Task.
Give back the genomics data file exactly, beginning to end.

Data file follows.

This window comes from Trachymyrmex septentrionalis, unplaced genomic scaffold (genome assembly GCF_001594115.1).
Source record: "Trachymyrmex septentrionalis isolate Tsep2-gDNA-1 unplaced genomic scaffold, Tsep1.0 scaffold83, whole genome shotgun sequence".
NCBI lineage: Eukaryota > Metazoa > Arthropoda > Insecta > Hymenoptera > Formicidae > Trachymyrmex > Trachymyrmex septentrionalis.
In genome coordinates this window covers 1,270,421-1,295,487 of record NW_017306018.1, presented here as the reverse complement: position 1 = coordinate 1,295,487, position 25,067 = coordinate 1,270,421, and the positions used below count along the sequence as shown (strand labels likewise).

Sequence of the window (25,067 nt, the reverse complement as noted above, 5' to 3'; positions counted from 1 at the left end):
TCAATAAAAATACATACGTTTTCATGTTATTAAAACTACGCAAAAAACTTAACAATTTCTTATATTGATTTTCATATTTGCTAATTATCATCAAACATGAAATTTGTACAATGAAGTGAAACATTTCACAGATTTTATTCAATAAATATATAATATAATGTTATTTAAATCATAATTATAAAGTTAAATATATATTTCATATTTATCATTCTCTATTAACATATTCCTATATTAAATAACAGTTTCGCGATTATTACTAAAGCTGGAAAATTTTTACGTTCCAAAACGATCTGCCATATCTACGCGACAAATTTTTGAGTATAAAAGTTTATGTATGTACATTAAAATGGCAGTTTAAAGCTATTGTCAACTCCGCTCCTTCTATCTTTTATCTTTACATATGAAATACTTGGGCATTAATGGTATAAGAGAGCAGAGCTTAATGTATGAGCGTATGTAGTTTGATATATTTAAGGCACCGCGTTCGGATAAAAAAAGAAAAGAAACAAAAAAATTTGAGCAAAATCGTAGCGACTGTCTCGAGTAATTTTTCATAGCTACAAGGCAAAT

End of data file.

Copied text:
This window comes from Trachymyrmex septentrionalis, unplaced genomic scaffold (genome assembly GCF_001594115.1).
Source record: "Trachymyrmex septentrionalis isolate Tsep2-gDNA-1 unplaced genomic scaffold, Tsep1.0 scaffold83, whole genome shotgun sequence".
NCBI lineage: Eukaryota > Metazoa > Arthropoda > Insecta > Hymenoptera > Formicidae > Trachymyrmex > Trachymyrmex septentrionalis.
In genome coordinates this window covers 1,270,421-1,295,487 of record NW_017306018.1, presented here as the reverse complement: position 1 = coordinate 1,295,487, position 25,067 = coordinate 1,270,421, and the positions used below count along the sequence as shown (strand labels likewise).

Sequence of the window (25,067 nt, the reverse complement as noted above, 5' to 3'; positions counted from 1 at the left end):
TCAATAAAAATACATACGTTTTCATGTTATTAAAACTACGCAAAAAACTTAACAATTTCTTATATTGATTTTCATATTTGCTAATTATCATCAAACATGAAATTTGTACAATGAAGTGAAACATTTCACAGATTTTATTCAATAAATATATAATATAATGTTATTTAAATCATAATTATAAAGTTAAATATATATTTCATATTTATCATTCTCTATTAACATATTCCTATATTAAATAACAGTTTCGCGATTATTACTAAAGCTGGAAAATTTTTACGTTCCAAAACGATCTGCCATATCTACGCGACAAATTTTTGAGTATAAAAGTTTATGTATGTACATTAAAATGGCAGTTTAAAGCTATTGTCAACTCCGCTCCTTCTATCTTTTATCTTTACATATGAAATACTTGGGCATTAATGGTATAAGAGAGCAGAGCTTAATGTATGAGCGTATGTAGTTTGATATATTTAAGGCACCGCGTTCGGATAAAAAAAGAAAAGAAACAAAAAAATTTGAGCAAAATCGTAGCGACTGTCTCGAGTAATTTTTCATAGCTACAAGGCAAAT